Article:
Life is a ticket to the greatest show on earth. Martin H. Fischer
Before I left Australia, I was given a perfect early farewell gift by H., the professor and researcher in design and architecture who heads the university Design Archive where I worked part time. She came in to work one day excited by what she had found, presented me with a small parcel and insisted that I did not wait until I was leaving to unwrap it.
H. knew that I have a small collection of postcards of Egypt from times past (see my previous entry on that), and she had found two beautiful glass plate photographs of a woman at Kom Ombo temple. That these fragile images had made it from Egypt to Melbourne was gift enough, but that the person featured was an intrepid woman traveller from the early 20th century was doubly significant for me.
The originals are stored safe in Australia but prints have come with me and grace the lounge room wall here. I often wonder who she was, this young, unidentified traveler who I can only call Kom Ombo Woman, and what was she doing here? Was she on a Grand Tour like many well off young men and women of her time, extending her cultural education between her schooling and future career or marriage? Perhaps she was sent here for health reasons, as many from the UK were, with the dry climate and long summer being better than English damp houses and fogs for those with chest complaints. Was she English or Australian born, and how did her photo end up in Melbourne? One of the images also shows an Egyptian man, I suspect he was a dragoman, one of the translator guides who accompanied tourists and explorers.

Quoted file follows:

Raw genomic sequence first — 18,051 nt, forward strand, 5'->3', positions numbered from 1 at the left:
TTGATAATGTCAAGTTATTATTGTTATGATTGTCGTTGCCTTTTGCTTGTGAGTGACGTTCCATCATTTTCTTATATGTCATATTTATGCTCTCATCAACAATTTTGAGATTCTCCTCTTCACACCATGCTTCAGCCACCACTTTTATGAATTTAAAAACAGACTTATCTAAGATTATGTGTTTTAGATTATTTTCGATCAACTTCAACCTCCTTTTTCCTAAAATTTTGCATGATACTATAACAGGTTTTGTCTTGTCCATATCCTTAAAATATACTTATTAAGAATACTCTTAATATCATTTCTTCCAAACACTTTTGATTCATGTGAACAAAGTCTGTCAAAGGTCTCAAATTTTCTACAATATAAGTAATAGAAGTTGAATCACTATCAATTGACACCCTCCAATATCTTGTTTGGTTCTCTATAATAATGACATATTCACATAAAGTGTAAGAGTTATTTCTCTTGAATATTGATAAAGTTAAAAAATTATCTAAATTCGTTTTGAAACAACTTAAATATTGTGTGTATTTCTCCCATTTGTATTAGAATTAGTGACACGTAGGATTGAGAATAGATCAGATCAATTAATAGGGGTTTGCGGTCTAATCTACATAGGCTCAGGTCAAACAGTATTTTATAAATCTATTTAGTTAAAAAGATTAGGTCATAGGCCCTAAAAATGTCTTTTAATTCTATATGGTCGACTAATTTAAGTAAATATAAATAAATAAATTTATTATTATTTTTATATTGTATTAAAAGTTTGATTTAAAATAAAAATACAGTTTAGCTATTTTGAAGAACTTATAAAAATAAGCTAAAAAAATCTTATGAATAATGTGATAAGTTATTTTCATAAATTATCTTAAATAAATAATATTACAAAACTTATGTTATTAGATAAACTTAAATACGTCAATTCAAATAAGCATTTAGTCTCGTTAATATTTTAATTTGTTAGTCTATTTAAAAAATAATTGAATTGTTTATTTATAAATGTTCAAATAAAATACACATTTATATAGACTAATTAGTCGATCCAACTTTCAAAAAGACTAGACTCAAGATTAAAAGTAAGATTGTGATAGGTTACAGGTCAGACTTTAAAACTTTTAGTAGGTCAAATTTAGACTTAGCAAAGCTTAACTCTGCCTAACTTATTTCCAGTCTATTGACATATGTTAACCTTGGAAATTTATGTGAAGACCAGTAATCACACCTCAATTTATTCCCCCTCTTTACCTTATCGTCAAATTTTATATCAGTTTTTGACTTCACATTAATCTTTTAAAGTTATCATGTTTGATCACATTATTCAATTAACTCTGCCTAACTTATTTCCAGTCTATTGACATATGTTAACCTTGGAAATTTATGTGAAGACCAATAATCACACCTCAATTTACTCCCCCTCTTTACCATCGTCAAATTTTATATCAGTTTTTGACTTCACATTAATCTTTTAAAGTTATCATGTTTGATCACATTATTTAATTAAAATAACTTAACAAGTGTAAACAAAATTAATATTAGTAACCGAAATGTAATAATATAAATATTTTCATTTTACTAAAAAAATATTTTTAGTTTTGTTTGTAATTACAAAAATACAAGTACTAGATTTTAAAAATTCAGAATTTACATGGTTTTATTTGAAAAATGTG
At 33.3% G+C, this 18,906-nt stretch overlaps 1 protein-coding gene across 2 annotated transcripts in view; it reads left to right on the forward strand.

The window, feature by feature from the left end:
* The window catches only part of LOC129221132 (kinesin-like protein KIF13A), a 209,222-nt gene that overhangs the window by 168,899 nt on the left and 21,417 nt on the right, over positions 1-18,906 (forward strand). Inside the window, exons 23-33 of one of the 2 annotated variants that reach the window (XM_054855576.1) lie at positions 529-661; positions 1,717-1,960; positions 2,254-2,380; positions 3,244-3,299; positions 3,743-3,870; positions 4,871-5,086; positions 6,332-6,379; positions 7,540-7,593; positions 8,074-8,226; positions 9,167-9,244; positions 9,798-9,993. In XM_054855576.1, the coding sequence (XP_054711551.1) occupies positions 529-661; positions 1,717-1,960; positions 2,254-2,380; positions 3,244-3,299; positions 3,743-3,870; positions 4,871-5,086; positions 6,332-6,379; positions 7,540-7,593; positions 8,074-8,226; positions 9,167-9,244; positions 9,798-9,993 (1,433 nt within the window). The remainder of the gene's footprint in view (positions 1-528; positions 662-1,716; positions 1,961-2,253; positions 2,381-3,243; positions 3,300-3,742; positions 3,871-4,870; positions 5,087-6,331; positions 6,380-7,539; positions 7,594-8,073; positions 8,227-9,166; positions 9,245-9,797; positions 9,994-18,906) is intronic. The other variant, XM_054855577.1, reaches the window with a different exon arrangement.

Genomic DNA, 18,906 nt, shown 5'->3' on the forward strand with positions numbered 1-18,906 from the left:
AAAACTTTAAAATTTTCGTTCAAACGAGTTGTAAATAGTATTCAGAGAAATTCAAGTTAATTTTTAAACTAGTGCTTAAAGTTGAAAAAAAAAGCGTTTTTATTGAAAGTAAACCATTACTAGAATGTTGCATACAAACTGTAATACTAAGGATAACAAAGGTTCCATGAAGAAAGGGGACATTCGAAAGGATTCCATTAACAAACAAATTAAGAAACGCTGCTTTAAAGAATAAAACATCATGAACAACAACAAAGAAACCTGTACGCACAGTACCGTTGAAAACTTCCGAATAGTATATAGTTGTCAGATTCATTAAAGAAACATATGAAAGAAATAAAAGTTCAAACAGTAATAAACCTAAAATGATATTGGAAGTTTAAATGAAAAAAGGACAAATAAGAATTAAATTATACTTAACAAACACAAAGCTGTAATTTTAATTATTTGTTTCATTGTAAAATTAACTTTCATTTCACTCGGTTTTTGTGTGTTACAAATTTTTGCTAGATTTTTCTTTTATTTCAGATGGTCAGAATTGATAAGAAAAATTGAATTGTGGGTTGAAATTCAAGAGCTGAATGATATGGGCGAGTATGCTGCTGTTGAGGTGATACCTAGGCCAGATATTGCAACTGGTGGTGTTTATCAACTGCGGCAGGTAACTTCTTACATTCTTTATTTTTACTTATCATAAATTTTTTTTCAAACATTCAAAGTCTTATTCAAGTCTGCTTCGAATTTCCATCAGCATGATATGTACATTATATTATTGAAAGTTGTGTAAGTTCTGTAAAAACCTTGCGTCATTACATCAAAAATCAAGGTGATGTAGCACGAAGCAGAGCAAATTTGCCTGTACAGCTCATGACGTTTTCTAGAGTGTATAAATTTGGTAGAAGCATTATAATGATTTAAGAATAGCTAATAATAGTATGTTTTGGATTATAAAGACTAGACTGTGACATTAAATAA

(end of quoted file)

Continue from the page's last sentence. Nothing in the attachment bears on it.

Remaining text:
I had a previous favourite image of a woman tourist climbing the pyramids, also shown above. Since then I have found a wealth of wonderful images online including “Looking across the Sahara Desert from the top of the pyramid of Cheops at sunset”, c. 1920s.
You can no longer (legally) climb to the top of the pyramids, but I wonder how the women clambered all the way in those shoes with little heels – even wearing runners it is difficult negotiating the big blocks of stone on the lower reaches of the pyramid, which I have done like so many other recent tourists.
I would now like to return to the pyramids to take some black and white photographs to sit with these old treasures.